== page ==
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"I believed in the beautiful myth about having a good time so long as it does not hurt anybody else. You cannot live for your own pleasure and your own convenience without inevitably hurting and injuring the feelings and the interests of practically everybody you meet."

Thomas Merton, The Seven Storey Mountain, pp.103f. (via johnthelutheran)

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acousticimagery:

Made a David Mitchell reaction GIF

acousticimagery:

Made a David Mitchell reaction GIF

johnthelutheran:

ravivora:

Hallgrímskirkja, Reykjavik, Iceland

Maybe a /little/ stark in its colour scheme, but still: we likes.

fictionalred:

I always thought Voyager was the happiest little ship in the fleet.

(via johnthelutheran)

crewdlydrawn:

allthingslinguistic:

hyperboreanhapocanthosaurus:

So you know what I don’t get? Why people repeat words. (x)

Grammar time: it’s called “contrastive reduplication,” and it’s a form of intensification that is relatively common. Finnish does a very similar thing, and others use near-reduplication (rhyme-based) to intensify, like Hungarian (pici ‘tiny’, ici-pici ‘very tiny’).

Even the typologically-distant group of Bantu languages utilize reduplication in a strikingly similar fashion with nouns: Kinande oku-gulu ‘leg’, oku-gulu-gulu ‘a REAL leg’ (Downing 2001, includes more with verbal reduplication as well).

I suppose the difficult aspect of English reduplication is not through this particular type, but the fact that it utilizes many other types of reduplication: baby talk (choo-choo, no-no), rhyming (teeny-weeny, super-duper), and the ever-famous “shm” reduplication: fancy-schmancy (a way of denying the claim that something is fancy).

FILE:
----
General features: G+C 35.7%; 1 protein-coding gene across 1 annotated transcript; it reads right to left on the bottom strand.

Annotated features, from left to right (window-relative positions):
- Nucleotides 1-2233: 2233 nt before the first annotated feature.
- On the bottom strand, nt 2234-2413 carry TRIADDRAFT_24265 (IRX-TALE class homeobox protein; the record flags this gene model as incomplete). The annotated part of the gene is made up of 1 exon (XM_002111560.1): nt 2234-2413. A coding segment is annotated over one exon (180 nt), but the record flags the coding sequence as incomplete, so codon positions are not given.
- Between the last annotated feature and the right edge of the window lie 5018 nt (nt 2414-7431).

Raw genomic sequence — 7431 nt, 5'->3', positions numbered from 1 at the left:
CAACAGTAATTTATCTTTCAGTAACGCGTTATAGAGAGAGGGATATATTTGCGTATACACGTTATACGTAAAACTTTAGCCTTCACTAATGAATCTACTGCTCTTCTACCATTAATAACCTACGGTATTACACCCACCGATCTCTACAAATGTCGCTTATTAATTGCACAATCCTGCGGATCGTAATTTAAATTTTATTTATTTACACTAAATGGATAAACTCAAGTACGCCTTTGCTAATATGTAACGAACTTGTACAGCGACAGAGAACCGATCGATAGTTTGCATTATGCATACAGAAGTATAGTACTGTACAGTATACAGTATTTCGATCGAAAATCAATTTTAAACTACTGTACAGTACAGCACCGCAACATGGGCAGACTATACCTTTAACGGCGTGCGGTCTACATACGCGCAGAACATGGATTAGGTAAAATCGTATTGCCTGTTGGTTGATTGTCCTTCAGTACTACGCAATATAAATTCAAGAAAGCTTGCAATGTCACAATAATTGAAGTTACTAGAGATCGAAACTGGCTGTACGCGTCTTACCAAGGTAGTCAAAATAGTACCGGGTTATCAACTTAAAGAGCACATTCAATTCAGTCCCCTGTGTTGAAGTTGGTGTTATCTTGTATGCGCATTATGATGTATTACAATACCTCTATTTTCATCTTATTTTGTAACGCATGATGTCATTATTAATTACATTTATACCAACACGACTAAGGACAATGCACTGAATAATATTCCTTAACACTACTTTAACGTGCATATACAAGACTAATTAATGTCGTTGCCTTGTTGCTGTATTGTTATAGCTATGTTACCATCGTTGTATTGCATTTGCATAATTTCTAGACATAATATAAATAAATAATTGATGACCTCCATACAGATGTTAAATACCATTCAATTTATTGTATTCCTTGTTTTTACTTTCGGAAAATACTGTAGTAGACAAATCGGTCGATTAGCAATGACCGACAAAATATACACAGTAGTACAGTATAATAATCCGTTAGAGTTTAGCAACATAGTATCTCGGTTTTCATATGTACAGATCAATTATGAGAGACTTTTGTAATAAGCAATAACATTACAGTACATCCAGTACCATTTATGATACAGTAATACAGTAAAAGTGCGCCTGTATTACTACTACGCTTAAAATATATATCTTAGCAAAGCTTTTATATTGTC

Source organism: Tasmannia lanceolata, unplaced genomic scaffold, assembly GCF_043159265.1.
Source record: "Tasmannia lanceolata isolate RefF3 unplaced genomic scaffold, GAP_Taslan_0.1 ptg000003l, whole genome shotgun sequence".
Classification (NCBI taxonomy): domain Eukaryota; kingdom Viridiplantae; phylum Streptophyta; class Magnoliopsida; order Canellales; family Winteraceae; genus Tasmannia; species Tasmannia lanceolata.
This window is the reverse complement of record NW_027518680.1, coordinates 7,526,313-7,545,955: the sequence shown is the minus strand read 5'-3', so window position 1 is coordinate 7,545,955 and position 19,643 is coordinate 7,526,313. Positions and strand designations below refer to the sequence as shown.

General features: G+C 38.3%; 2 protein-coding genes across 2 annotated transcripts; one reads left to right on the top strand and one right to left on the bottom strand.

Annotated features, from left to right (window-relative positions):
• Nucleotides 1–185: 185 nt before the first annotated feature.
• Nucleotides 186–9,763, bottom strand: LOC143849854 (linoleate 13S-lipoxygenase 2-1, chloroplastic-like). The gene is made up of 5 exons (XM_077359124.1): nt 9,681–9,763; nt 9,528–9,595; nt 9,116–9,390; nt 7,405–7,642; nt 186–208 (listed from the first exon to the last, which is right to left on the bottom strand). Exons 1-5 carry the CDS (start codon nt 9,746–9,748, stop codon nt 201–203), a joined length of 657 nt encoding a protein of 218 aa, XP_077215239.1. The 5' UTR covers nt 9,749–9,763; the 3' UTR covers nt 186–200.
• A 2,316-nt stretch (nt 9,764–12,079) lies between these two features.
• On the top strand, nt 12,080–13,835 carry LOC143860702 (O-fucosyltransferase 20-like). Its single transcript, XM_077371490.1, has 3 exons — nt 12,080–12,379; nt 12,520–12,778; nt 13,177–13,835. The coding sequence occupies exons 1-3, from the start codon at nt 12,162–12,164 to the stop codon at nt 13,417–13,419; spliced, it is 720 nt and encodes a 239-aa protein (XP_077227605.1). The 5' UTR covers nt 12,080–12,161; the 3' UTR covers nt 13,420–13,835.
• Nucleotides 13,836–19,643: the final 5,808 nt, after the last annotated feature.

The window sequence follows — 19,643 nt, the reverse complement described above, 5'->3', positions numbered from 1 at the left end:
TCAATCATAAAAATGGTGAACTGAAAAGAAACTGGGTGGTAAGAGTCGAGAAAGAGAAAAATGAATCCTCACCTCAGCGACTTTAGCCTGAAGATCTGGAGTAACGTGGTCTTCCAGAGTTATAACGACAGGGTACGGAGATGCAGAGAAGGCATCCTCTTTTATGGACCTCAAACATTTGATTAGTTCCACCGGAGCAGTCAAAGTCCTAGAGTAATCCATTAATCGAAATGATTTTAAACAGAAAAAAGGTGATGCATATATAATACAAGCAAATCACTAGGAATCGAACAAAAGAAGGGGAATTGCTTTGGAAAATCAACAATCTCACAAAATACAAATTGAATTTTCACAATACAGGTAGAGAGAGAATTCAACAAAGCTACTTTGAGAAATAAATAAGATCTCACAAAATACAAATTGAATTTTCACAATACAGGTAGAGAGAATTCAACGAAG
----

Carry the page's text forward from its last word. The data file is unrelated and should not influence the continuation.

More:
screams my professor was trying to find an example of reduplication so the next class he came back and said “I FOUND REDUPLICATION IN ENGLISH” and then he said “Milk milk” and everyone was just “what?” and he said “you know when you go to a coffee shop and they ask if you want soy milk and you say ‘no i want milk milk’” and everyone just had this collective sigh of understanding.

Another name for this particular construction is contrastive focus reduplication, and there’s a famous linguistics paper about it which is commonly known as the Salad Salad Paper. You know, because if you want to make it clear that you’re not talking about pasta salad or potato salad, you might call it “salad salad”. The repetition indicates that you’re intending the most prototypical meaning of the word, like green salad or cow’s milk, even though other things can be considered types of salad or milk. 

Can I make love to this post?… Is that a thing that’s possible?

(Source: gifmethat, via solongasitswords)

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The UK government is now *literally* getting its immigration policy from Judge Dredd

usvsth3m:

imageimage

(Via @CraigGrannell)

We’ve been unable to confirm reports that Nick Clegg’s been warning people: “Don’t make me angry. You wouldn’t like me when I’m angry.”

(via johnthelutheran)

sonianeverlime:

sleepy-tanuki:

A few weeks ago my japanese class did a gift exchange with our penpal class in japan and their box of stuff came in today. All of the gifts had really cute messages on yellow notes. This one was my favorite..image

LETS BECOME DIABETES

(via brainstatic)